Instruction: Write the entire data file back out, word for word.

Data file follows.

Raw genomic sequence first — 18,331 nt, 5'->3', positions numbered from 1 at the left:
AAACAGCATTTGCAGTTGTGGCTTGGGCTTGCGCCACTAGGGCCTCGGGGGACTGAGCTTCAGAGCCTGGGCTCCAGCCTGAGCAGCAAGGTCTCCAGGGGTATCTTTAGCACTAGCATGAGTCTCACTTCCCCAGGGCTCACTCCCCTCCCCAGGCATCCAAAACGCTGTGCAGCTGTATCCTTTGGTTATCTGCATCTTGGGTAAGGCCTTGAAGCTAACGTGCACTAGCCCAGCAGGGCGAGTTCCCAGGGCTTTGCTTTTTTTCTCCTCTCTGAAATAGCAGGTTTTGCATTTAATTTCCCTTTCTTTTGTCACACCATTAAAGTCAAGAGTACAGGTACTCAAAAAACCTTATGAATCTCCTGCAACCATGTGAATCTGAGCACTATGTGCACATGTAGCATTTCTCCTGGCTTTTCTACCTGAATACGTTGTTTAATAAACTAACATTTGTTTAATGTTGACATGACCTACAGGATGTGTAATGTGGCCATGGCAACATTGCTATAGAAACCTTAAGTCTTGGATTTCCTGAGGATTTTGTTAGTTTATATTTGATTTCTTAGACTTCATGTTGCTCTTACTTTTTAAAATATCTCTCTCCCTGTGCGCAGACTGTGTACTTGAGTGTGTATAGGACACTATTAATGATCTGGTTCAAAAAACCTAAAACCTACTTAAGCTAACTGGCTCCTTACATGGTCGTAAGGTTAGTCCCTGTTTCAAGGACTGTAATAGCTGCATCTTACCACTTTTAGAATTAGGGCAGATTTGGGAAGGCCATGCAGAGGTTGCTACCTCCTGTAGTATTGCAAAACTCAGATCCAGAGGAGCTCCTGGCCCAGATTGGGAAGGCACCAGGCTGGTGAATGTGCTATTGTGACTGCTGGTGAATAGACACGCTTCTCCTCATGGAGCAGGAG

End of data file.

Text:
Raw genomic sequence first — 18,331 nt, 5'->3', positions numbered from 1 at the left:
AAACAGCATTTGCAGTTGTGGCTTGGGCTTGCGCCACTAGGGCCTCGGGGGACTGAGCTTCAGAGCCTGGGCTCCAGCCTGAGCAGCAAGGTCTCCAGGGGTATCTTTAGCACTAGCATGAGTCTCACTTCCCCAGGGCTCACTCCCCTCCCCAGGCATCCAAAACGCTGTGCAGCTGTATCCTTTGGTTATCTGCATCTTGGGTAAGGCCTTGAAGCTAACGTGCACTAGCCCAGCAGGGCGAGTTCCCAGGGCTTTGCTTTTTTTCTCCTCTCTGAAATAGCAGGTTTTGCATTTAATTTCCCTTTCTTTTGTCACACCATTAAAGTCAAGAGTACAGGTACTCAAAAAACCTTATGAATCTCCTGCAACCATGTGAATCTGAGCACTATGTGCACATGTAGCATTTCTCCTGGCTTTTCTACCTGAATACGTTGTTTAATAAACTAACATTTGTTTAATGTTGACATGACCTACAGGATGTGTAATGTGGCCATGGCAACATTGCTATAGAAACCTTAAGTCTTGGATTTCCTGAGGATTTTGTTAGTTTATATTTGATTTCTTAGACTTCATGTTGCTCTTACTTTTTAAAATATCTCTCTCCCTGTGCGCAGACTGTGTACTTGAGTGTGTATAGGACACTATTAATGATCTGGTTCAAAAAACCTAAAACCTACTTAAGCTAACTGGCTCCTTACATGGTCGTAAGGTTAGTCCCTGTTTCAAGGACTGTAATAGCTGCATCTTACCACTTTTAGAATTAGGGCAGATTTGGGAAGGCCATGCAGAGGTTGCTACCTCCTGTAGTATTGCAAAACTCAGATCCAGAGGAGCTCCTGGCCCAGATTGGGAAGGCACCAGGCTGGTGAATGTGCTATTGTGACTGCTGGTGAATAGACACGCTTCTCCTCATGGAGCAGGAG